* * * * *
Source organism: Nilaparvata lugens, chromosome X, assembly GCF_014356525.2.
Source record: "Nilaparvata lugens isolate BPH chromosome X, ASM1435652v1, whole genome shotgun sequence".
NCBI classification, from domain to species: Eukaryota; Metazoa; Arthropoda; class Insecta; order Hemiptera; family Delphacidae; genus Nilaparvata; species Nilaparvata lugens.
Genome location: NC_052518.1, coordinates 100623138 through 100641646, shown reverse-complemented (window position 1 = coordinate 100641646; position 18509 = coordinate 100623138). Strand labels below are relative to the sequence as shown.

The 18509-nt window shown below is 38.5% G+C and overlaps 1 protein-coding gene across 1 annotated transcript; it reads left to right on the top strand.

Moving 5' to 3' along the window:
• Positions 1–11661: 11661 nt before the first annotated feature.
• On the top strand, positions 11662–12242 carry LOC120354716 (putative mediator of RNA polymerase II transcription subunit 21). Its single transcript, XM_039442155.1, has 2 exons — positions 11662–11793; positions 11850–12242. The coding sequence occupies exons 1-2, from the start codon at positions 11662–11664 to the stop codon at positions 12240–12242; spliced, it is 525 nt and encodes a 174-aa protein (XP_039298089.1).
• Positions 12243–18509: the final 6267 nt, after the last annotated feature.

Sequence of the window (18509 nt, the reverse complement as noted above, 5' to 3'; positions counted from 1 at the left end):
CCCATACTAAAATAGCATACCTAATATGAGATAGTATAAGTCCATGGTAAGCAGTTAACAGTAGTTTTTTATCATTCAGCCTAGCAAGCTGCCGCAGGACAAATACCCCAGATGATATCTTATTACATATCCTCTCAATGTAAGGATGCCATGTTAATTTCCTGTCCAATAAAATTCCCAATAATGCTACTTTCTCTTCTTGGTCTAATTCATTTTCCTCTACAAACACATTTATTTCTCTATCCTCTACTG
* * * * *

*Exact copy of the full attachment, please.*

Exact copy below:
Source organism: Nilaparvata lugens, chromosome X, assembly GCF_014356525.2.
Source record: "Nilaparvata lugens isolate BPH chromosome X, ASM1435652v1, whole genome shotgun sequence".
NCBI classification, from domain to species: Eukaryota; Metazoa; Arthropoda; class Insecta; order Hemiptera; family Delphacidae; genus Nilaparvata; species Nilaparvata lugens.
Genome location: NC_052518.1, coordinates 100623138 through 100641646, shown reverse-complemented (window position 1 = coordinate 100641646; position 18509 = coordinate 100623138). Strand labels below are relative to the sequence as shown.

The 18509-nt window shown below is 38.5% G+C and overlaps 1 protein-coding gene across 1 annotated transcript; it reads left to right on the top strand.

Moving 5' to 3' along the window:
• Positions 1–11661: 11661 nt before the first annotated feature.
• On the top strand, positions 11662–12242 carry LOC120354716 (putative mediator of RNA polymerase II transcription subunit 21). Its single transcript, XM_039442155.1, has 2 exons — positions 11662–11793; positions 11850–12242. The coding sequence occupies exons 1-2, from the start codon at positions 11662–11664 to the stop codon at positions 12240–12242; spliced, it is 525 nt and encodes a 174-aa protein (XP_039298089.1).
• Positions 12243–18509: the final 6267 nt, after the last annotated feature.

Sequence of the window (18509 nt, the reverse complement as noted above, 5' to 3'; positions counted from 1 at the left end):
CCCATACTAAAATAGCATACCTAATATGAGATAGTATAAGTCCATGGTAAGCAGTTAACAGTAGTTTTTTATCATTCAGCCTAGCAAGCTGCCGCAGGACAAATACCCCAGATGATATCTTATTACATATCCTCTCAATGTAAGGATGCCATGTTAATTTCCTGTCCAATAAAATTCCCAATAATGCTACTTTCTCTTCTTGGTCTAATTCATTTTCCTCTACAAACACATTTATTTCTCTATCCTCTACTG